Academic journal article Aerospace Power Journal

Precision Aerospace Power, Discrimination, and the Future of War

Academic journal article Aerospace Power Journal

Precision Aerospace Power, Discrimination, and the Future of War

Article excerpt

Editorial Abstract: Over the past decade, the use of precision weapons and advances in intelligence technologies for air and space have drastically revolutionized air warfare, permitting easier differentiation between military and civilian targets and greatly reducing casualties. Colonel Meilinger predicts that the time will come when airpower alone will win wars faster and at less cost in human lives than alternate tactics.

DURING OPERATION ALLIED Force over Kosovo, some observers questioned the tactics of the North Atlantic Treaty Organization's (NATO) airmen. No less worthy an individual than Sen. John McCain (R-Ariz.), a fighter pilot himself during Vietnam, wondered aloud as to the morality of flying and bombing above 15,000 feet. McCain and others were concerned that bombing from that "safe" altitude was inherently less accurate and therefore less humane than if the aircraft had flown lower. These critics were wrong. In the vast majority of cases, NATO airmen flew at the optimum altitude for achieving accuracy while also fulfilling NATO's political demands to avoid risk.

This article maintains that air warfare over the past decade has significantly humanized war-if such a phenomenon is possible. Tremendous technological strides in the use of precision weapons, as well as developments in air and space intelligence-gathering tools, have made it far easier to distinguish between military and civilian targets and then effectively strike the military ones. Moreover, such effectiveness has carried with it a marked reduction in risk to the attackers. In short, modern air warfare has reduced casualties among both the attackers and the attacked, thus making it an increasingly efficient, effective, and humane tool of American foreign policy.

True, Gen Wesley Clark, the NATO commander, directed airmen to take all precautions to limit friendly losses. Clark realized that the fragility of the NATO alliance during Allied Force necessitated such risk avoidance. Enemy missiles, antiaircraft artillery, and small-arms fire can be extremely deadly at low altitude.1 As a consequence, strike aircraft were directed to stay above 15,000 feet when deploying their weapons. An important question is whether or not this requirement significantly and adversely affected accuracy. In the vast majority of cases, it did not. Before proceeding, a brief discussion of new air weapons and their characteristics would prove helpful.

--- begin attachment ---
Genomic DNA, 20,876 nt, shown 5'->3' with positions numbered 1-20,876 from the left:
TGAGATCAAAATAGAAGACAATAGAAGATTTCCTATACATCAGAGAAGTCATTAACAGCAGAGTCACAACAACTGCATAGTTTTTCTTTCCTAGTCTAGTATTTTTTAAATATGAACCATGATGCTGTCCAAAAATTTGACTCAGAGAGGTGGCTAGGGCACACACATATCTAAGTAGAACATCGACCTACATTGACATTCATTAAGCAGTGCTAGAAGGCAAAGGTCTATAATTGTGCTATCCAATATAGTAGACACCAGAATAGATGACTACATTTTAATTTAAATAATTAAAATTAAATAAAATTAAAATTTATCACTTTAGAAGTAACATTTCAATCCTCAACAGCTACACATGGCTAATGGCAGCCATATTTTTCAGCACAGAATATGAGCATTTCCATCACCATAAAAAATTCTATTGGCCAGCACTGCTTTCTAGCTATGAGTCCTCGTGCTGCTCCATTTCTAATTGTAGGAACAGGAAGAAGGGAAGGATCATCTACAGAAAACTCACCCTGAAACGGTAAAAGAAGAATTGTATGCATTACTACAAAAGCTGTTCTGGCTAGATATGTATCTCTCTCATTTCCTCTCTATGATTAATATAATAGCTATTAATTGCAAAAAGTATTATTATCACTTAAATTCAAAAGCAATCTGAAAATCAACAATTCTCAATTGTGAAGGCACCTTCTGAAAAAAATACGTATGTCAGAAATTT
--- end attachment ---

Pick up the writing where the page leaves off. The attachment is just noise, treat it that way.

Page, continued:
Precision-guided munitions (PGM) have improved accuracy by orders of magnitude. These air-launched weapons are equipped with adjustable fins that allow them to alter course in flight and home in on their targets. PGMs have several different types of guidance systems-laser homing, inertial, optical or infrared imaging, or satellite signals from the Global Positioning System (GPS). These various guidance systems have strengths and weaknesses. For example, laser-guided bombs are highly accurate, but because lasers cannot penetrate clouds, one cannot use them when bad weather obscures the target. The most successful new PGMs employed over Kosovo used GPS guidance. These relatively inexpensive but highly accurate weapons in some cases allow a standoff capability-one can launch them several miles from the target-- thereby lowering the risk to the delivery aircraft and crew. Perfect accuracy is not guaranteed-failure of the guidance system or aircraft equipment, as well as aircrew error, means that accidents still happen-but current PGMs have an accuracy usually measured in feet.

Although used in Vietnam, PGMs truly came into their own during the Persian Gulf War of 1991. Television networks showed cockpit videos detailing the accuracy of these weapons so frequently that they became one of the defining images of that war: the public saw bombs going down chimneys, through doors, and into specific windows. Seemingly, "air-shaft accuracy" had become so routine that everyone expected it. When American aircraft struck Serbian targets in Bosnia in 1995 and Serbia/Kosovo in 1999, they used PGMs almost exclusively in populated areas. …

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